A Guide to the Most Common Mushroom Varieties
Grocery stores are starting to carry more and more types of mushrooms; here's your guide.
Mushrooms vary in size from teeny-tiny to large-and-in-charge. While you’ve probably seen all different sizes in the store, you might not know the difference in flavor, texture and use in cooking those different mushrooms possess.
Love mushrooms? Try these irresistible recipes.
These fleshy golden mushrooms add a peppery and fruity flavor to your dishes, and last longer than your average mushrooms in the fridge—about 10 days. Prepare them without oil, since they have a high moisture content and will release water quickly. Try these delicately aromatic mushrooms in a marsala sauce or in a quiche with asparagus.
The most common mushrooms, these buttons account for 90 percent of the United States mushroom intake annually according to the United States Department of Agriculture. These mushrooms are extremely versatile and work just as well in a lemony soup as they do a steak salad.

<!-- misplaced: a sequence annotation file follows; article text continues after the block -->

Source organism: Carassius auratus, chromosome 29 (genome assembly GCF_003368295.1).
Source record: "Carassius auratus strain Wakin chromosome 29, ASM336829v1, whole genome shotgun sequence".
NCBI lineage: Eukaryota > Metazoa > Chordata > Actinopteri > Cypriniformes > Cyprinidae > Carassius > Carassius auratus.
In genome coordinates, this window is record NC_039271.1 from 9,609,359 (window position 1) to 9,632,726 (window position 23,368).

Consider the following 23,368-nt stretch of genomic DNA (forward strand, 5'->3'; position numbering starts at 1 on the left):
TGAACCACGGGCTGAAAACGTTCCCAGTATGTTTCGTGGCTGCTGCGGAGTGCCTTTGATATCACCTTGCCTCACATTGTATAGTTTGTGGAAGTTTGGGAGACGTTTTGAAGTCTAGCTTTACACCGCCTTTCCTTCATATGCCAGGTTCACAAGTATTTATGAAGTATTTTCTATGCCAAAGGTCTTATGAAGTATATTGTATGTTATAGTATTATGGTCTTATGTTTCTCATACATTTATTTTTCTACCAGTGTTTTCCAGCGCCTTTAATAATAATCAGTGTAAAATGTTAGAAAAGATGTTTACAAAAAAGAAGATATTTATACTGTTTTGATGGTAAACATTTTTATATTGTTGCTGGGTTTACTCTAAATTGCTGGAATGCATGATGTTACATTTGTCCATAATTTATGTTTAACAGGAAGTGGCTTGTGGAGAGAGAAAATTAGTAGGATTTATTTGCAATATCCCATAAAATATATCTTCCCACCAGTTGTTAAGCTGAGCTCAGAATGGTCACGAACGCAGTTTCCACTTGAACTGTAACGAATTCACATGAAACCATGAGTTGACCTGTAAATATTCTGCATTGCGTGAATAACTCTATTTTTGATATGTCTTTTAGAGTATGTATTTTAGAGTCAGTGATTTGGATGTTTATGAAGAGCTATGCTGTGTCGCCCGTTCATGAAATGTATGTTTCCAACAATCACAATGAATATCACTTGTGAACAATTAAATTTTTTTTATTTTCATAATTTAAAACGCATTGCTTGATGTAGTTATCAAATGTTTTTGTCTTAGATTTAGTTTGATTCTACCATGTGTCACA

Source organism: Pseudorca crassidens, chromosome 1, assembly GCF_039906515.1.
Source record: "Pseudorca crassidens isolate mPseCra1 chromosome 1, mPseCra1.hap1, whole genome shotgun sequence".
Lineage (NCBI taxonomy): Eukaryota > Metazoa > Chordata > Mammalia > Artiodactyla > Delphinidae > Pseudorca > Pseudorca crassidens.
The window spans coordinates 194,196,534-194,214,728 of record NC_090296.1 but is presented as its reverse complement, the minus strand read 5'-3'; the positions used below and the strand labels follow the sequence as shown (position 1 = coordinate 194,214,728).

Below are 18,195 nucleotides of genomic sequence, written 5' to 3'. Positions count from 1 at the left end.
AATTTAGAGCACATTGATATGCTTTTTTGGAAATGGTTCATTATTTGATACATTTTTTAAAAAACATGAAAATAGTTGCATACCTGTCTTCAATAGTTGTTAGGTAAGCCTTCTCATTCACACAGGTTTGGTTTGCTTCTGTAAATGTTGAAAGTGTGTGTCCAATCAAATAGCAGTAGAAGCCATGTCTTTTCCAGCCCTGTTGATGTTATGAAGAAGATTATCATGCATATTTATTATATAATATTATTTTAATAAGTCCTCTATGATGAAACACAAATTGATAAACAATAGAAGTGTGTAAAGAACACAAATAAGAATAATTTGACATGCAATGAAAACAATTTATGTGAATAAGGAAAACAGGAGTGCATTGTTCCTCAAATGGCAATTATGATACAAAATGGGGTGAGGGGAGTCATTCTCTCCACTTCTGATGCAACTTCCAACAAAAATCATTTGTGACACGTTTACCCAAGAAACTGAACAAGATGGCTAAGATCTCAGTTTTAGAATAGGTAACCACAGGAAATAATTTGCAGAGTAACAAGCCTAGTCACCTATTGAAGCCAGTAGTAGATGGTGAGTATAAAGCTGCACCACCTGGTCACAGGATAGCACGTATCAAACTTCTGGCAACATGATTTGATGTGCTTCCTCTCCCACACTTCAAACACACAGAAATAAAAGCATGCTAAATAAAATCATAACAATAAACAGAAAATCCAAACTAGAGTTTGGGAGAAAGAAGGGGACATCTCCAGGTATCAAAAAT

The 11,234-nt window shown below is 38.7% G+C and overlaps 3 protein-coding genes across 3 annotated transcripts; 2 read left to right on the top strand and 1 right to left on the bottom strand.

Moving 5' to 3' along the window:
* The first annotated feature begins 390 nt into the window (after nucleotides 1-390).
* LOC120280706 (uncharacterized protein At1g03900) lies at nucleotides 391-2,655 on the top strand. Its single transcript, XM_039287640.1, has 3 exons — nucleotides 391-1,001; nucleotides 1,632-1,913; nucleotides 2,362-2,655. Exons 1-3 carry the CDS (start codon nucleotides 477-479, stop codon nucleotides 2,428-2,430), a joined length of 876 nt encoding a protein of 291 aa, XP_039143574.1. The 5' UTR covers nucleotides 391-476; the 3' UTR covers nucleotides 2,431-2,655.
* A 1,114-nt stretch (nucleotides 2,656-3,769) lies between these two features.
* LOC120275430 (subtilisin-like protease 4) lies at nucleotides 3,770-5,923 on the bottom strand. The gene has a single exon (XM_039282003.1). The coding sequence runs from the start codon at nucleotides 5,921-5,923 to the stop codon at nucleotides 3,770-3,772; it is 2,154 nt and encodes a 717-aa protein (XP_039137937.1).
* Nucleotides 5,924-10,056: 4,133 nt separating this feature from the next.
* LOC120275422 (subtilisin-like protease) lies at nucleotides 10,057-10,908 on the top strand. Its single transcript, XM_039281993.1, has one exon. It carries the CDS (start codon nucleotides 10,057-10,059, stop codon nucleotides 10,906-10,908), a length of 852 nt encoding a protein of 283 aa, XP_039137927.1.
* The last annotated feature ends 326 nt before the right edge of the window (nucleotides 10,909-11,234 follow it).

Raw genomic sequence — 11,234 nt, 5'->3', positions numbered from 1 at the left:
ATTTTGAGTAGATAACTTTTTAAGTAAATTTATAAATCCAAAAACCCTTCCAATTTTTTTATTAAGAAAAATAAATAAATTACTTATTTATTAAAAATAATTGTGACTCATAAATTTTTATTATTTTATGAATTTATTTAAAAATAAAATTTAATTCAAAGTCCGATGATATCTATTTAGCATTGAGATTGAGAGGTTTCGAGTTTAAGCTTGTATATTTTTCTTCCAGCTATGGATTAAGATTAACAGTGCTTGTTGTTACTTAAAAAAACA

Similar in flavor to portobello, porcini’s are particularly popular in Italian dishes like risotto and pasta dishes. These mushrooms are high in protein, and loaded with fiber and antioxidants and have a hearty and nutty flavor profile. Available dried, fresh or in a powder, you’ll love them anyway you have them.
While these don’t look like your average mushroom, there’s no need to be scared! Oyster mushrooms don’t have anything to do with oysters, and they may look exotic but they’re actually some of the most popular mushrooms out there. Add them to a mixed medley with pasta or on a flaky tartlet with your other favorite fungi.
Sometimes mistaken for baby portobellos, these are really just a more mature button mushroom with a deeper flavor profile and color and a meatier cap. Blend them up with butternut squash for a hearty soup or mix them with apricot for a delicious stuffing in a tenderloin.
These look like dried honeycombs, but are far more savory than sweet in flavor. These mushrooms can get pretty pricey, going for up to $20 a pound. If you can find them fresh, saute them with some butter, salt and pepper for fungi perfection. The dried option still adds great flavor to your ravioli or seafood primavera.